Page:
Financial News & TipsALAN MOORE / L’Observateur / August 12, 1998Q: What are bond ratings and how do they work?

Published 12:00 am Wednesday, August 12, 1998

A: Bond investors want to be reasonably sure that they’ll get their interest payments on time and their principal back at maturity. It’s almostimpossible for an individual to do the necessary research. But ratingservices make a business of it.

The best-known services are Standard & Poor’s (“S&P”) and Moody’s Investor Services (“Moody’s”). These companies carefully investigate thefinancial condition of a bond issuer rather than the market appeal of its bonds. They look at other debt the issuer has, how fast the company’srevenues and profits are growing, the state of the economy, and how well other companies in the same business are doing. Their primary concern isthe ability of the issuer to meet payments on their debt obligations.

The top four categories are considered investment-grade bonds.

Investment-grade generally refers to any bonds rated Baa or higher by Moody’s, or BBB or higher by S&P. U.S. treasury bonds are not rated;however, they are assumed to be of the highest credit quality since they’re obligations of the federal government, backed by its full faith and credit.

This means the government has the authority to raise taxes to pay off its debts.

Q: Where can you open an Individual Retirement Account (“IRA”)?

A: An IRA is a trust or custodial account. As such, there must be a trustee orcustodian who is responsible for holding the assets, reporting the account activity, and generally making sure that the basic rules are followed. Inorder to further this activity, the government licenses IRA trustees and custodians. You can’t simply open an account at a bank and call it yourIRA. You must open it under approved IRA documentation offered by thebank or financial institution.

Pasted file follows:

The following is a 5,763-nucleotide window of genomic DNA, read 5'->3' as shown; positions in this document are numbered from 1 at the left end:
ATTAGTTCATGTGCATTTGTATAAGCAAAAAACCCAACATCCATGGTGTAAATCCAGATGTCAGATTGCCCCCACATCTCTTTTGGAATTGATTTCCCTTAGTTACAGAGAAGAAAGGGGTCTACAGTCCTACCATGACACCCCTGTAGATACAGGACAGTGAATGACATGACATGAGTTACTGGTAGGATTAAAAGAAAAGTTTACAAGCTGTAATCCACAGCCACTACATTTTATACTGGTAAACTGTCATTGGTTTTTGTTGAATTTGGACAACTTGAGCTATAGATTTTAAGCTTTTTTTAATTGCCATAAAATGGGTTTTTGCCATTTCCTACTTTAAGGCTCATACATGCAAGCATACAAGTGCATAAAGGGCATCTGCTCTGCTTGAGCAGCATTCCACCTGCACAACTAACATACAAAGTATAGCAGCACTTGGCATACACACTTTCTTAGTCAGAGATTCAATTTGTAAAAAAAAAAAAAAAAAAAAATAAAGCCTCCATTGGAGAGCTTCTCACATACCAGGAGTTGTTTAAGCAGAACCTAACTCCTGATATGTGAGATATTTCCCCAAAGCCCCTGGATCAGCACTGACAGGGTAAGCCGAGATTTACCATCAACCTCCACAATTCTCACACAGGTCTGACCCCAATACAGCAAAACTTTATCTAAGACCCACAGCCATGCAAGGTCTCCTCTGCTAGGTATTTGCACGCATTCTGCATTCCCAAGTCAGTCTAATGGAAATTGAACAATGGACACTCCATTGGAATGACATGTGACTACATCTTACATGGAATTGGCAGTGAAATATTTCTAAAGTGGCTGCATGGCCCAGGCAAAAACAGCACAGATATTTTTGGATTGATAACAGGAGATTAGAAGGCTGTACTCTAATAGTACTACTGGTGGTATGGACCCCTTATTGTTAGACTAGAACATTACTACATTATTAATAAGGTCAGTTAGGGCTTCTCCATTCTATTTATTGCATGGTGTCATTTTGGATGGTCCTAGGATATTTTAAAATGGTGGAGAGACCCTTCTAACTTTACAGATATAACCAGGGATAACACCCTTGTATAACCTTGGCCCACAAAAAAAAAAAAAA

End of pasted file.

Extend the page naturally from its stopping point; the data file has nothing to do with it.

It’s important to keep in mind that an IRA trustee or custodian is not responsible for keeping you away from income tax penalties or incorrect distributions. No matter how reputable your custodian, it is yourresponsibility to know the income tax rules and how they apply in your situation. Simply because your custodian allows you to take money out ofthe account doesn’t mean that a tax penalty will not be charged to you.

IRA trustees and custodians are companies that have applied to operate in this role. They have drafted IRA documents that have been submitted toUncle Sam and set forth the rules by which the account will be handled.

The government, through the Department of the Treasury, approves the application and the documents. Why Treasury? Because there are taxesdue that are being deferred through the use of the IRA account.

Four types of companies qualify as IRA custodians: brokerage houses, mutual fund companies, insurance companies, and banks.

If you have any questions that you would like answered in this column, please write me c/o Alan S. Moore, L’Observateur, PO Box 1010, LaPlace,LA 70069.

(Alan S. Moore is a financial advisor in the New Orleans office of LeggMason Wood Walker, Inc., a diversified financial services and securitiesbrokerage firm that is a member of the New York Stock Exchange and SIPC.)

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